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Comparing Random Forest with Logistic Regression for Predicting Class-Imbalanced Civil War Onset Data

Published online by Cambridge University Press:  04 January 2017

David Muchlinski*
Affiliation:
School of Social and Political Science, University of Glasgow, Glasgow, UK
David Siroky
Affiliation:
Department of Political Science, Arizona State University, Tempe, AZ, e-mail: david.siroky@asu.edu
Jingrui He
Affiliation:
Department of Computer Science and Engineering, Arizona State University, Tempe, AZ, e-mail: jingrui.he@asu.edu
Matthew Kocher
Affiliation:
Department of Political Science, Yale University, New Haven, CT, e-mail: mathew.kocher@yale.edu
*
e-mail: david.muchlinski@glasgow.ac.uk (corresponding author)

Abstract

The most commonly used statistical models of civil war onset fail to correctly predict most occurrences of this rare event in out-of-sample data. Statistical methods for the analysis of binary data, such as logistic regression, even in their rare event and regularized forms, perform poorly at prediction. We compare the performance of Random Forests with three versions of logistic regression (classic logistic regression, Firth rare events logistic regression, and L1-regularized logistic regression), and find that the algorithmic approach provides significantly more accurate predictions of civil war onset in out-of-sample data than any of the logistic regression models. The article discusses these results and the ways in which algorithmic statistical methods like Random Forests can be useful to more accurately predict rare events in conflict data.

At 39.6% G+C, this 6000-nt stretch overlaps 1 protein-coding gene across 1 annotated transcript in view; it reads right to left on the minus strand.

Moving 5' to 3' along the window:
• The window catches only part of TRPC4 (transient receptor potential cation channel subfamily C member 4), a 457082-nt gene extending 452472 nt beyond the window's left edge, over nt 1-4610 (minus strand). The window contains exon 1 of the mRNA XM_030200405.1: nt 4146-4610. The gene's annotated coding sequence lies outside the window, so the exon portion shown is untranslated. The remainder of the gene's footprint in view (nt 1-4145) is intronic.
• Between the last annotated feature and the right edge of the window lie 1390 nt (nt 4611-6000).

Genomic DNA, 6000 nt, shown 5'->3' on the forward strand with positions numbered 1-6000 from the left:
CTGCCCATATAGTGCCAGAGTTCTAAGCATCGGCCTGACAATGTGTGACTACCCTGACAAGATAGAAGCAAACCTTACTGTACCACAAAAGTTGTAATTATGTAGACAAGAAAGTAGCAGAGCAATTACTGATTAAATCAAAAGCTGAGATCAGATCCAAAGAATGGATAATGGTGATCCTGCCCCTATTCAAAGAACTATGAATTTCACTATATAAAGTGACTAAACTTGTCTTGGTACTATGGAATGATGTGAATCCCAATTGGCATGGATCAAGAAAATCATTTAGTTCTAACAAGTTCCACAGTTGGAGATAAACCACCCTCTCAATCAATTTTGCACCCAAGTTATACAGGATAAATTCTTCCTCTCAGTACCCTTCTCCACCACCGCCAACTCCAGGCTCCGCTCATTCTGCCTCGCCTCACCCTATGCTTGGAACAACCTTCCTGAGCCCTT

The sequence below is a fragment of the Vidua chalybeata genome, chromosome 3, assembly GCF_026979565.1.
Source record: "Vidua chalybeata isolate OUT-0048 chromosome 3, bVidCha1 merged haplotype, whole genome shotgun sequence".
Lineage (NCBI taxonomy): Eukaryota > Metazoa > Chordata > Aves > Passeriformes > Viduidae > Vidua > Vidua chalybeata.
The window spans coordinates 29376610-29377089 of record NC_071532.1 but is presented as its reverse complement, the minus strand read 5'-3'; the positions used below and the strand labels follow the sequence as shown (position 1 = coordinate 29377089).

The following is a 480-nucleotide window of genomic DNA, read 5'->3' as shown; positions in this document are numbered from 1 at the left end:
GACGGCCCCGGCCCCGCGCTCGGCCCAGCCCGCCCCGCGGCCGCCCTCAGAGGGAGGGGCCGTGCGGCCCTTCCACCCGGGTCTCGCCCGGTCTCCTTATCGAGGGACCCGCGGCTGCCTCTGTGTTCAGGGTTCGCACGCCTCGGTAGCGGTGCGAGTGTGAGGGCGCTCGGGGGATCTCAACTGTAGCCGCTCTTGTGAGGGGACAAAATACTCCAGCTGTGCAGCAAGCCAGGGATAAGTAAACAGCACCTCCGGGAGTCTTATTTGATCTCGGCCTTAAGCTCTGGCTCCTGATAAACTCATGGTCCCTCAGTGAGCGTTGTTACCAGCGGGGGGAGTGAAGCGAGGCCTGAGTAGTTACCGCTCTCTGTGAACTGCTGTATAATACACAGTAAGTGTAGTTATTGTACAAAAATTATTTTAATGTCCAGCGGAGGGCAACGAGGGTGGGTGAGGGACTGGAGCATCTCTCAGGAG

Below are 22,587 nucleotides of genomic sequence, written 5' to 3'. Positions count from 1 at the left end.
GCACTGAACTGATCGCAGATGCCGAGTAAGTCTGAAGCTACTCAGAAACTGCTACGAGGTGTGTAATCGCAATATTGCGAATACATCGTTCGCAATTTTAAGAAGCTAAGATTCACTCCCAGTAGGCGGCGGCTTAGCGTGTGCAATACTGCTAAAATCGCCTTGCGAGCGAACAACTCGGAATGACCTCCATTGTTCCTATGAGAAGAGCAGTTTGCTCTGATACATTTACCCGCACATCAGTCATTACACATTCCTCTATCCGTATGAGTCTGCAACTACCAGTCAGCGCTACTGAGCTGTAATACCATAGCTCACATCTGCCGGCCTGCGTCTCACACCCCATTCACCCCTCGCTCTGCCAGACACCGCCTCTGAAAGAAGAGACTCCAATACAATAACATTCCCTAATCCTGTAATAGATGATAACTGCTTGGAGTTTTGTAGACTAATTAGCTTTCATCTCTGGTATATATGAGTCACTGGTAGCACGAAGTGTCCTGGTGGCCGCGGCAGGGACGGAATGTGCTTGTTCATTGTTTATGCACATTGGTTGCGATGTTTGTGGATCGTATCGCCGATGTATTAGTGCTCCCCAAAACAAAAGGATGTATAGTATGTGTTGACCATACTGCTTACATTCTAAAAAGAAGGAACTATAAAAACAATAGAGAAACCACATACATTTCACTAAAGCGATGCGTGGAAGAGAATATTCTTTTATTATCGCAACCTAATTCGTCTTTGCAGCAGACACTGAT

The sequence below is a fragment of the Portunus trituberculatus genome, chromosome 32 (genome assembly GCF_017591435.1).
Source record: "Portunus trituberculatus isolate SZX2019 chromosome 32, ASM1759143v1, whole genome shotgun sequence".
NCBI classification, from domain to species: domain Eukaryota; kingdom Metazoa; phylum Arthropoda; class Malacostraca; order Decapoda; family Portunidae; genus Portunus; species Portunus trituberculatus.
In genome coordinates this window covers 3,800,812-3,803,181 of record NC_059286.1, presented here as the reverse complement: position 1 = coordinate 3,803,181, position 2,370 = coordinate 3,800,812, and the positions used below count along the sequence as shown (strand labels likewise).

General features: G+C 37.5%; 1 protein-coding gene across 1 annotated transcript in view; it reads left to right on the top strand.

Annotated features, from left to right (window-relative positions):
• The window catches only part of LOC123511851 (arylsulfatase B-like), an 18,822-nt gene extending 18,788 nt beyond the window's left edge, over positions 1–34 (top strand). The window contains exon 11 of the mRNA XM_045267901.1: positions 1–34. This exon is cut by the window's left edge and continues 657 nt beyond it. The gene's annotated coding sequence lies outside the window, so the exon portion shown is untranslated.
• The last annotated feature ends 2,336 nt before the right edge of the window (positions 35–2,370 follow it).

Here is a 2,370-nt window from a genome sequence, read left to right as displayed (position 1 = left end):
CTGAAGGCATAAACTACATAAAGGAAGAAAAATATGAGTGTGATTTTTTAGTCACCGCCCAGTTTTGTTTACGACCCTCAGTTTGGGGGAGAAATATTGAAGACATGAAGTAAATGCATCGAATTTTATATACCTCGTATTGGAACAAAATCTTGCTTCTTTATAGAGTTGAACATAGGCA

Type
Articles
Copyright
Copyright © The Author 2015. Published by Oxford University Press on behalf of the Society for Political Methodology 

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Footnotes

Author's note: Replication data are available on the Political Analysis Dataverse at http://dx.doi.org/10.7910/DVN/KRKWK8.

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